The institute for South Carolina State will be BECT (Business Science, Environmental Science, Communication Studies and Transportation).
“We have strong programs in all of those areas, but [by] being able to consolidate and work with the overarching institutes, I think we will gain some efficiencies,” says Conyers. “South Carolina is a transportation state. We have Boeing, Volvo, and BMW. We’re looking forward to working with these industries in order that South Carolina State can help position the state in solving some of its issues.”
Benedict will be BEST (Business, Entrepreneurship, Science and Technology). Allen will have BIC, to foster innovation and educational opportunities related to careers fostering civility in South Carolina communities. Morris’ institute, NITS (Network Information Technology and Network Security), rolled out on April 12. Voorhees has RCD (Rural Community Development). Claflin has TITAN to foster innovation in fields related to teaching and nursing. Clinton will have WACH (Wellness and Health).
“If you have an individual or an organization that is interested and provides internships … then we can say we have these institutes that specialize in getting the best and the brightest of the health and the wellness students, for example,” says Nelson. Collaboration will enable students to take courses at more than one school, thus giving them complex skills to take into the workforce.
“Our focus is on cyber security,” says Morris President Dr. Leroy Staggers. “We have a major as well as a minor and some certificate programs already established, and we’re in the process of acquiring staff, expert faculty. We’ve spent close to $400,000 in equipment to set up a state-of-the-art laboratory. We want to be able to train and educate professionals at all different levels … for South Carolina and even beyond.”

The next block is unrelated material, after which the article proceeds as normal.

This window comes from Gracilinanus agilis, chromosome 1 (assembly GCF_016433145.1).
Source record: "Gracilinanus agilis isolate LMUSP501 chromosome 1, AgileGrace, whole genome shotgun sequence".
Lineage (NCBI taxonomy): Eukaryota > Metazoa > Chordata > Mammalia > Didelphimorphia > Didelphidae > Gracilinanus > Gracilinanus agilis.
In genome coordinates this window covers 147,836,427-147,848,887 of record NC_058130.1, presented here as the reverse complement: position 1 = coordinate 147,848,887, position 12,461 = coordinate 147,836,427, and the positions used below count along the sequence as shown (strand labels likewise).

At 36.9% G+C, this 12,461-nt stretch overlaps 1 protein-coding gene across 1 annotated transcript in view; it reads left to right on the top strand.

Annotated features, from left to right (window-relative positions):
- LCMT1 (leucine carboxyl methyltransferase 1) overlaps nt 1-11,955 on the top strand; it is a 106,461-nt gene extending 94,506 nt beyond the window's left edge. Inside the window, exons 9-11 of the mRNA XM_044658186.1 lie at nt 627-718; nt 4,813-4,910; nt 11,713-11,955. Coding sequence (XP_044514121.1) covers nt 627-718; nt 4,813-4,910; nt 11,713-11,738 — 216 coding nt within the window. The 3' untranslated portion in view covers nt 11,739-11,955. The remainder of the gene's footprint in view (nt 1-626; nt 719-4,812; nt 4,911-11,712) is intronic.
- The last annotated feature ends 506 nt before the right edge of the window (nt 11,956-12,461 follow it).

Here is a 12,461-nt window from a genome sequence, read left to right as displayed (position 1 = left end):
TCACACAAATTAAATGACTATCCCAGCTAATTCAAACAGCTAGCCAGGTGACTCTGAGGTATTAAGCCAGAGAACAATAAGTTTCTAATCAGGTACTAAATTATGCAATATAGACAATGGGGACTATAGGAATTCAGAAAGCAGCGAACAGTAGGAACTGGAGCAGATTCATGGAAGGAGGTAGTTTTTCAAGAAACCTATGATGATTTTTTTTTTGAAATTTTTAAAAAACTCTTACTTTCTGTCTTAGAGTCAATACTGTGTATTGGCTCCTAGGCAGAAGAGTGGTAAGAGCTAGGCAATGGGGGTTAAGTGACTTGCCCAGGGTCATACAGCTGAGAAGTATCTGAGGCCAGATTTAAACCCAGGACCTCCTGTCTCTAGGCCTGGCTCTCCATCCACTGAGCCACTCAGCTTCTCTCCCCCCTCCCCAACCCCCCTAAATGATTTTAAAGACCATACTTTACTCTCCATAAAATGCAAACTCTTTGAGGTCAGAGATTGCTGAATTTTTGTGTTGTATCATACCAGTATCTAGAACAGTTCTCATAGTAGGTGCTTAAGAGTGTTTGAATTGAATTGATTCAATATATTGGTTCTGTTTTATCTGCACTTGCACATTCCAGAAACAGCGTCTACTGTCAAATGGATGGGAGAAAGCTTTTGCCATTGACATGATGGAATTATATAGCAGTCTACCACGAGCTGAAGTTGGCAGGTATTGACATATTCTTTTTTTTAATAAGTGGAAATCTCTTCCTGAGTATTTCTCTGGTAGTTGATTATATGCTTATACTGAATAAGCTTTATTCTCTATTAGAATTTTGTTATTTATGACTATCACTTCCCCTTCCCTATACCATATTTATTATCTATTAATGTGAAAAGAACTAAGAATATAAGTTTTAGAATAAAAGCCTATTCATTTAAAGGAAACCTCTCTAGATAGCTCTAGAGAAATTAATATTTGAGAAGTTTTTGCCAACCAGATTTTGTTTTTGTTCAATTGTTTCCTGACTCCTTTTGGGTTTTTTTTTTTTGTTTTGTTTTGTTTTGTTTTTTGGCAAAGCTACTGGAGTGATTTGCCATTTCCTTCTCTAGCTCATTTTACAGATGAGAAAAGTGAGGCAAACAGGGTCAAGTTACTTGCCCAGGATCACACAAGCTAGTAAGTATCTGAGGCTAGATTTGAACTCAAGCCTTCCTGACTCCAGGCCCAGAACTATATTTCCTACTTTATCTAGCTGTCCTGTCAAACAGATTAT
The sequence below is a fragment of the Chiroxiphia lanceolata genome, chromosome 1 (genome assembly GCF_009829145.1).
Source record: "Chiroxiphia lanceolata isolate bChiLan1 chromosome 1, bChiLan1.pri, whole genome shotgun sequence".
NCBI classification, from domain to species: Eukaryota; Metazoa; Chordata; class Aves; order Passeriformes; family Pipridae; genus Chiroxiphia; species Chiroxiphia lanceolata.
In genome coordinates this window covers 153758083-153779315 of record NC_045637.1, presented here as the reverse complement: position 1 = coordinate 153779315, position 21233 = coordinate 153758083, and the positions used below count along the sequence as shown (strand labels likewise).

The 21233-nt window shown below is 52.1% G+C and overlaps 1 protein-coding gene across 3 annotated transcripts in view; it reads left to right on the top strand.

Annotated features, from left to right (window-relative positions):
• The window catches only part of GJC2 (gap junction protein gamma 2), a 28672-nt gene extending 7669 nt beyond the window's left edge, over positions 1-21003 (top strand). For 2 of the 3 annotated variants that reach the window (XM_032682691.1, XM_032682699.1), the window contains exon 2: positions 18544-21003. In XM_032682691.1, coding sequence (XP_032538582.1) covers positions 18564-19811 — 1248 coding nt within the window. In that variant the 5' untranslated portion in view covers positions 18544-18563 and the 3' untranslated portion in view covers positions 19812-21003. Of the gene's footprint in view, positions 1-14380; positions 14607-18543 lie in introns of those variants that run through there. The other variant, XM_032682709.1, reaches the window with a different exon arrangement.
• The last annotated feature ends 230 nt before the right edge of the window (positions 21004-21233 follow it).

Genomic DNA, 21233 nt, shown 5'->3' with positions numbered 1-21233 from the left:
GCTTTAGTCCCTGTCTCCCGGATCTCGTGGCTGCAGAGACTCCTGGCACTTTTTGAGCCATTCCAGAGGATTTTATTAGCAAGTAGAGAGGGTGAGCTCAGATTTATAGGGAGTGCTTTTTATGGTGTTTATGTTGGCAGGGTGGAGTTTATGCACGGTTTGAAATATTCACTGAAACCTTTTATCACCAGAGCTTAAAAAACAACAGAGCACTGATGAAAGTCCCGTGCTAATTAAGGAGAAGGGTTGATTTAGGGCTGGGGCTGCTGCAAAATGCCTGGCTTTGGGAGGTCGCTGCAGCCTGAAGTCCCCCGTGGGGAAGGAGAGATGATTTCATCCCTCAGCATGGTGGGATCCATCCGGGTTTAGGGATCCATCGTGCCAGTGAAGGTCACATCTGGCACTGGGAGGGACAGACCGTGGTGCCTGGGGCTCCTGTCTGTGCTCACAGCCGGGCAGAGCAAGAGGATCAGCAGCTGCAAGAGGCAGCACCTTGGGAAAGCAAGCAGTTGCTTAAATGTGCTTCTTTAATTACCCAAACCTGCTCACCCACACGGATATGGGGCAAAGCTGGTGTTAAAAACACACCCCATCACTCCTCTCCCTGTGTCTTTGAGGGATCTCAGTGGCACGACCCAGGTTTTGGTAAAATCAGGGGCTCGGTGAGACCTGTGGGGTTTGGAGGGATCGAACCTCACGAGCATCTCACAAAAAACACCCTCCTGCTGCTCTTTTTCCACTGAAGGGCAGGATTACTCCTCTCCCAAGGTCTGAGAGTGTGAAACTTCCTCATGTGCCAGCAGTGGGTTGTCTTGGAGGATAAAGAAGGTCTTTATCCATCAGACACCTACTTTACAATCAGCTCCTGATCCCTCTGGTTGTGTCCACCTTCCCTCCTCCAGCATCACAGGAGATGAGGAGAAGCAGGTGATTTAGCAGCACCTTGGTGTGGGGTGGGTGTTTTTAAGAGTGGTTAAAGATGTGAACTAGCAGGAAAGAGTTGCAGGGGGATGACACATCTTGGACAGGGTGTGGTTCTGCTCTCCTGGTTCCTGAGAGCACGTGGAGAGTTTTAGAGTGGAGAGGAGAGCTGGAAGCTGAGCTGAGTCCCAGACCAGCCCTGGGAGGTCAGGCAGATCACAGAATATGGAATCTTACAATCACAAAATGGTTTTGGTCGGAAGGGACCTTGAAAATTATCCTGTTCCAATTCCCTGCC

Funding for these institutes expands possibilities in terms of recruiting top faculty and staff. Staggers says Morris will be able to afford to hire faculty with the highest credentials. Funding for equipment and resources will give students the type of experience they will need to vie for top jobs. He also looks forward to recruiting top students who will be attracted to the institute as well as the scholarship and internship opportunities.
“I see each of the HBCUs not only focusing on their specific institute, but also sharing some of the research and some of the skills that they will be focusing on,” Staggers says. “It’s a great opportunity for HBCUs to let the state, the country and the world know that these schools have quality programs in a unique way.”
The SCIII Foundation will pursue private and federal funding to support and assist the seven HBCUs by providing resources and network partnerships with leaders in the business and philanthropic world. Asking for funding for the foundation, says Scott, will increase access, and funds will then be allocated to each of the schools. Private sector members of the SCIII Foundation board are expected to be announced soon.
“It’s my hope that they can go out and solicit for all of us versus seven of us perhaps soliciting the same entities or corporations,” says Conyers. “It’s our hope that SCIII will be able to do that on behalf of the collective. That will allow us to focus on some of the things we do best, such as alumni giving, and increase alumni giving across the board.”
Nelson says one of the goals is to keep the graduates of these seven HBCUs in the state of South Carolina, but if they venture out, they will still be part of a strong alumni base. Staggers notes that these seven HBCUs serve a population that needs what these schools have to offer, and this extends the scope of the opportunities.
Scott envisions retraining faculty so they can move beyond theory to the practicality of today’s work world. Long-term, he says he sees today’s students at South Carolina’s HBCUs becoming high-level management in corporations and creating successful small businesses. He also envisions them returning to rural communities and redeveloping these communities.
“That money makes a big difference for real development, creation, enhancement, and expansion,” Scott says. “I can see a brighter South Carolina for kids who’ve gone to HBCUs.”